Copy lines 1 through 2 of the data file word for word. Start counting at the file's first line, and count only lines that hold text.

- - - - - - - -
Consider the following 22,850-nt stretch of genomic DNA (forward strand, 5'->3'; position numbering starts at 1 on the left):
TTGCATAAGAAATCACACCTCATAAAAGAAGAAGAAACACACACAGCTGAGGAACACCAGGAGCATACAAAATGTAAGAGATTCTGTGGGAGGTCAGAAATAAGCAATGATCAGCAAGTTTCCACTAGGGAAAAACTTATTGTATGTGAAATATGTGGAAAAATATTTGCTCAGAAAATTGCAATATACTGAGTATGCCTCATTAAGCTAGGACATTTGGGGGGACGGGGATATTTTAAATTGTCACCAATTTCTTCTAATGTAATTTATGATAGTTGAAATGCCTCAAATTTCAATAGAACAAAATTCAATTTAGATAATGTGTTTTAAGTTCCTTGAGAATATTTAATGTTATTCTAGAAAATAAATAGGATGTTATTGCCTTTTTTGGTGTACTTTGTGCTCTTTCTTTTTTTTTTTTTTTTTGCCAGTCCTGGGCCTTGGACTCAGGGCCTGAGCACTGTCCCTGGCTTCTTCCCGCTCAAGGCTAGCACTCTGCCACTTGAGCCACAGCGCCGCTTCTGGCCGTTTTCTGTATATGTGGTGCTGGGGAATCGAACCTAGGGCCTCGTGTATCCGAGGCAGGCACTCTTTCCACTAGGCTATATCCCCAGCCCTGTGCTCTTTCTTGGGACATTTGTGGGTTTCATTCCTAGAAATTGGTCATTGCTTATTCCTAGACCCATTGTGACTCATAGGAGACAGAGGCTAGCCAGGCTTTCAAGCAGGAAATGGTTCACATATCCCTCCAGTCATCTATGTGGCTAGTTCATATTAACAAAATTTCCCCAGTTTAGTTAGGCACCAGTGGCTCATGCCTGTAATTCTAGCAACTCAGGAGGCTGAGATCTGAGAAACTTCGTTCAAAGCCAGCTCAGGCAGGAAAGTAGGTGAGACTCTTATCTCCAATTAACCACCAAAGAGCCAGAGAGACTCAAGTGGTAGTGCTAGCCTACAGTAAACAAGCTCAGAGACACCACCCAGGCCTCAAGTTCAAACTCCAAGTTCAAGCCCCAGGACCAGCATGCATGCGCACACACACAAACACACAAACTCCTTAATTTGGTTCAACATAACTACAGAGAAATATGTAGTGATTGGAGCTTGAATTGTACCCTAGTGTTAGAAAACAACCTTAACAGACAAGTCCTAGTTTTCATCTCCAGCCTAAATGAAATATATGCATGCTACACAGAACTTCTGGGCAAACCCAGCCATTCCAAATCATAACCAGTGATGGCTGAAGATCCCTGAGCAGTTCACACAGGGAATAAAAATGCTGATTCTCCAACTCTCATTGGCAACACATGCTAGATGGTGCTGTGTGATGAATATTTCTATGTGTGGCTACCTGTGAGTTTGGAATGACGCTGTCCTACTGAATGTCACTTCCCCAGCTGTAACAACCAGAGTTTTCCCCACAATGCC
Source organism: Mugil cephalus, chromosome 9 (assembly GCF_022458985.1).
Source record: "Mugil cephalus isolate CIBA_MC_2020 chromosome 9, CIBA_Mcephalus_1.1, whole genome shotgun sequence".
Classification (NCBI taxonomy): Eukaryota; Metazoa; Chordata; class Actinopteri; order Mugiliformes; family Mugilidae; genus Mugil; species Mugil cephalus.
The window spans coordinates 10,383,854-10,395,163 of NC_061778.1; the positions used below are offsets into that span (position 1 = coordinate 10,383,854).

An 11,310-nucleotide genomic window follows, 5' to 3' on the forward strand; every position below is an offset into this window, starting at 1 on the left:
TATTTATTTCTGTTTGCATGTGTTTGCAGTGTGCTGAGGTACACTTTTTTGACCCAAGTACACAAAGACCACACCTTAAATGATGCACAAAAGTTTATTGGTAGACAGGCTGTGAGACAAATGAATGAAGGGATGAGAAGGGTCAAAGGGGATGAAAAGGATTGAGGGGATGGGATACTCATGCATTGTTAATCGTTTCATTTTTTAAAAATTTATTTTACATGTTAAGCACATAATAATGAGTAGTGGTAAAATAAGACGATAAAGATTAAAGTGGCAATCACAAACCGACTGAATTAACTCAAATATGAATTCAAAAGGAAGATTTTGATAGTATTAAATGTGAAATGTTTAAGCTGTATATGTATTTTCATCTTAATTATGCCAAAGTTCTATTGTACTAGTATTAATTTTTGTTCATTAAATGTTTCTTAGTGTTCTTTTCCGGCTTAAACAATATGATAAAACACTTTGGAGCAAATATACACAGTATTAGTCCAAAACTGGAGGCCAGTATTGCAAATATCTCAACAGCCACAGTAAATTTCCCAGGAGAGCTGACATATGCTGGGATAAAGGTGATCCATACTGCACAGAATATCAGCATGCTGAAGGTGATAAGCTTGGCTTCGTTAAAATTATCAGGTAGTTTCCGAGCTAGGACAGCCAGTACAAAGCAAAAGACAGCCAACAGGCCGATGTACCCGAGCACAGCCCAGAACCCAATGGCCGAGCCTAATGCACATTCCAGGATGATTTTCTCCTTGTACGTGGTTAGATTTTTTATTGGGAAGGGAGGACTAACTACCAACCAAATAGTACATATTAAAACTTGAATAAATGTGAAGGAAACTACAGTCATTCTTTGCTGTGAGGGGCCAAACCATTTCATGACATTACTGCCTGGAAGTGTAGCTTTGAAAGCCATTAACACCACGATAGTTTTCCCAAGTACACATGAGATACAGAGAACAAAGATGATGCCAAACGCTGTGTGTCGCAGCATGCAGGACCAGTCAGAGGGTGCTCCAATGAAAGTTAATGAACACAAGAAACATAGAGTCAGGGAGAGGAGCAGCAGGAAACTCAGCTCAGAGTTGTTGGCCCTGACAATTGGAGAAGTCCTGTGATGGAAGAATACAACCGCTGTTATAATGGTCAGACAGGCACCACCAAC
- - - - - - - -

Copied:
Consider the following 22,850-nt stretch of genomic DNA (forward strand, 5'->3'; position numbering starts at 1 on the left):
TTGCATAAGAAATCACACCTCATAAAAGAAGAAGAAACACACACAGCTGAGGAACACCAGGAGCATACAAAATGTAAGAGATTCTGTGGGAGGTCAGAAATAAGCAATGATCAGCAAGTTTCCACTAGGGAAAAACTTATTGTATGTGAAATATGTGGAAAAATATTTGCTCAGAAAATTGCAATATACTGAGTATGCCTCATTAAGCTAGGACATTTGGGGGGACGGGGATATTTTAAATTGTCACCAATTTCTTCTAATGTAATTTATGATAGTTGAAATGCCTCAAATTTCAATAGAACAAAATTCAATTTAGATAATGTGTTTTAAGTTCCTTGAGAATATTTAATGTTATTCTAGAAAATAAATAGGATGTTATTGCCTTTTTTGGTGTACTTTGTGCTCTTTCTTTTTTTTTTTTTTTTTGCCAGTCCTGGGCCTTGGACTCAGGGCCTGAGCACTGTCCCTGGCTTCTTCCCGCTCAAGGCTAGCACTCTGCCACTTGAGCCACAGCGCCGCTTCTGGCCGTTTTCTGTATATGTGGTGCTGGGGAATCGAACCTAGGGCCTCGTGTATCCGAGGCAGGCACTCTTTCCACTAGGCTATATCCCCAGCCCTGTGCTCTTTCTTGGGACATTTGTGGGTTTCATTCCTAGAAATTGGTCATTGCTTATTCCTAGACCCATTGTGACTCATAGGAGACAGAGGCTAGCCAGGCTTTCAAGCAGGAAATGGTTCACATATCCCTCCAGTCATCTATGTGGCTAGTTCATATTAACAAAATTTCCCCAGTTTAGTTAGGCACCAGTGGCTCATGCCTGTAATTCTAGCAACTCAGGAGGCTGAGATCTGAGAAACTTCGTTCAAAGCCAGCTCAGGCAGGAAAGTAGGTGAGACTCTTATCTCCAATTAACCACCAAAGAGCCAGAGAGACTCAAGTGGTAGTGCTAGCCTACAGTAAACAAGCTCAGAGACACCACCCAGGCCTCAAGTTCAAACTCCAAGTTCAAGCCCCAGGACCAGCATGCATGCGCACACACACAAACACACAAACTCCTTAATTTGGTTCAACATAACTACAGAGAAATATGTAGTGATTGGAGCTTGAATTGTACCCTAGTGTTAGAAAACAACCTTAACAGACAAGTCCTAGTTTTCATCTCCAGCCTAAATGAAATATATGCATGCTACACAGAACTTCTGGGCAAACCCAGCCATTCCAAATCATAACCAGTGATGGCTGAAGATCCCTGAGCAGTTCACACAGGGAATAAAAATGCTGATTCTCCAACTCTCATTGGCAACACATGCTAGATGGTGCTGTGTGATGAATATTTCTATGTGTGGCTACCTGTGAGTTTGGAATGACGCTGTCCTACTGAATGTCACTTCCCCAGCTGTAACAACCAGAGTTTTCCCCACAATGCC